“We’re here to support the whole scientific ecosystem,” Koh says. “You have to have expert technicians – sometimes at the Ph.D. level – to operate the technology.”
For startups, this combination of equipment and expertise “helps accelerate their business model,” Patel says. “Small companies are looking to grow as fast as possible, but resources can be hard to come by.”
Academic collaborations can lead to startup companies. Consider Elcriton, which evolved from the DBI lab of Professor Terry Papoutsakis. “Terry was one of the star scientists we were able to recruit,” Koh says.
Elcriton was founded to create novel biochemical technologies to address the country’s renewable energy needs. Dr. Bryan Tracy and Papoutsakis, a chemical engineering professor, worked on the development of a genetically modified bacteria, known as Clostridia, that could produce biofuel n-butanol.
Tracy, who still has his eye on sustainability, is now CEO of White Dog Labs in nearby New Castle, Delaware. White Dog specializes in microbiome-driven solutions to increase food sustainability and improve the quality of human health and animal nutrition, while also minimizing the emissions contributing to climate change.
Because the Institute is a hub for faculty and students – from undergraduate to post-doctoral – DBI is a training ground for workforce development. The Institute also is involved in K-12 outreach efforts and holds programs to train student teachers.
DBI also manages the Delaware Bioscience Center for Advanced Technology (CAT) program, which nurtures academic-industry partnerships through three grant mechanisms:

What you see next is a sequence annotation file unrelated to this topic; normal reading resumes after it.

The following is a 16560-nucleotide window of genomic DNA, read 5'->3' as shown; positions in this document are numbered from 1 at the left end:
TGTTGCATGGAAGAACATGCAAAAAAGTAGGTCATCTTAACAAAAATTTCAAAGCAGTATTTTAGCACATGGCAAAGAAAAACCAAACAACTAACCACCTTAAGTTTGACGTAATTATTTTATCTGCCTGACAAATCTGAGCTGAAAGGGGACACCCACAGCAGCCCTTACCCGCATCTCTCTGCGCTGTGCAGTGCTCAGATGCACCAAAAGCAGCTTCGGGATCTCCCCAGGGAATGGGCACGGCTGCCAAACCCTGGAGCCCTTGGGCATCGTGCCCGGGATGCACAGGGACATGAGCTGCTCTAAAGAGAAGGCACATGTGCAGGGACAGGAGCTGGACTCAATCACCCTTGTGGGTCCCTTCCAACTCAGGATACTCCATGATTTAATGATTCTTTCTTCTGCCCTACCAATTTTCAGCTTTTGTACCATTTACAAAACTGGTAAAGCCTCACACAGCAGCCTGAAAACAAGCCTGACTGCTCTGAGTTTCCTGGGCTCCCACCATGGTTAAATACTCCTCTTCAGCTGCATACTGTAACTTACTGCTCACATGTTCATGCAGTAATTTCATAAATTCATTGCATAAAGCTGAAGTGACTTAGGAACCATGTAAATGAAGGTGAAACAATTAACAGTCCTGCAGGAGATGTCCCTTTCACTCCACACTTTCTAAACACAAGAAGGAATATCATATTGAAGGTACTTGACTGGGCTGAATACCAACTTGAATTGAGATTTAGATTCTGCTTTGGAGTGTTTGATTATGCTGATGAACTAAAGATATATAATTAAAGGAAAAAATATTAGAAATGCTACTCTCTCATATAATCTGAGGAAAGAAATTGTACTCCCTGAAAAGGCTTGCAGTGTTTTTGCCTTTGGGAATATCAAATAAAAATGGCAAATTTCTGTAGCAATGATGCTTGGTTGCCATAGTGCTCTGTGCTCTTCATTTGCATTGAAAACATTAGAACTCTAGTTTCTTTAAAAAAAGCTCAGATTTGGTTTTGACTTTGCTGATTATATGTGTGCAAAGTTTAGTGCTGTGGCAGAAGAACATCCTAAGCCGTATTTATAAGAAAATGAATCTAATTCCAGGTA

“We impact a wide range of businesses with these grants, from small to large,” Patel notes. Companies such as Air Liquide, Sea Watch International, Prelude Therapeutics and Avkin have all benefited from the program.
“These grants are the way we can help align academic research with the needs of the business community and, ultimately, support their workforce needs,” Koh says.
DBI also works closely with incubators and associations in the community, such as Delaware Technology Park, Delaware Innovation Space, Delaware Prosperity Partnership, the Delaware Bioscience Association, the Delaware Sustainable Chemical Alliance and numerous chambers of commerce across the state.
DBI’s presence also has an impact on its own. The decision to locate the National Institute for Innovation in Manufacturing Biopharmaceuticals in Delaware is partly due to DBI, and NIIMBL’s director, Kelvin Lee, is the former director of DBI. The addition of NIIMBL and its expanding focus on human health is opening doors for DBI.
“We have the opportunity to build our human health research because of breakthroughs in biotherapeutics,” Koh expands.
The Ammon Pinizzotto Biopharmaceutical Innovation Building stands on what formerly was a Chrysler plant. One day, Koh stood on the roof of the new building and watched as workers removed the last of the plant’s concrete. Initially, he felt sad as Chrysler had once been a major employer in the state. But then he looked around at the new occupants, which include Chemours and UD’s College of Health Sciences.
“I got excited about the important place we have in redeveloping and redefining Delaware’s economy,” he says.